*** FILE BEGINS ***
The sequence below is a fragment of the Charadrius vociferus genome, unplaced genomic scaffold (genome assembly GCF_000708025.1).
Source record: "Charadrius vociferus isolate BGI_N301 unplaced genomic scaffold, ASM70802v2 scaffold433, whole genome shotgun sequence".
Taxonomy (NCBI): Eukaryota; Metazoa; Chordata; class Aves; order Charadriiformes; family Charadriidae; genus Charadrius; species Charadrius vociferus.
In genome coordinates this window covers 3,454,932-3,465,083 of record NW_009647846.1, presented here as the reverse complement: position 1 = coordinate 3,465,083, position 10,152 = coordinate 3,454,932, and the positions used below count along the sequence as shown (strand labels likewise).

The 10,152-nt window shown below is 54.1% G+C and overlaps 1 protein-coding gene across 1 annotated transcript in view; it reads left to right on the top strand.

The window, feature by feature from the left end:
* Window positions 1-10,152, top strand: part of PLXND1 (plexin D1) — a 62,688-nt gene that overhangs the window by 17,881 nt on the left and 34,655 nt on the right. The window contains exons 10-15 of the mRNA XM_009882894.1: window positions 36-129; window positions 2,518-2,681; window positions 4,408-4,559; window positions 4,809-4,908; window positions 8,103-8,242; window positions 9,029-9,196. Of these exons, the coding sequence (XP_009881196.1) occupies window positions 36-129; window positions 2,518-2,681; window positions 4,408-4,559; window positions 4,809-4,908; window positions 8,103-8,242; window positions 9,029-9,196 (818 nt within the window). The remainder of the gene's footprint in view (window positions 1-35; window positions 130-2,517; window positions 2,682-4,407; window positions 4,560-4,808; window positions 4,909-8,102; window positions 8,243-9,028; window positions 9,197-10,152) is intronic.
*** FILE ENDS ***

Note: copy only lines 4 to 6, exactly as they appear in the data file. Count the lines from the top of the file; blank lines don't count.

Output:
In genome coordinates this window covers 3,454,932-3,465,083 of record NW_009647846.1, presented here as the reverse complement: position 1 = coordinate 3,465,083, position 10,152 = coordinate 3,454,932, and the positions used below count along the sequence as shown (strand labels likewise).

The 10,152-nt window shown below is 54.1% G+C and overlaps 1 protein-coding gene across 1 annotated transcript in view; it reads left to right on the top strand.

The window, feature by feature from the left end: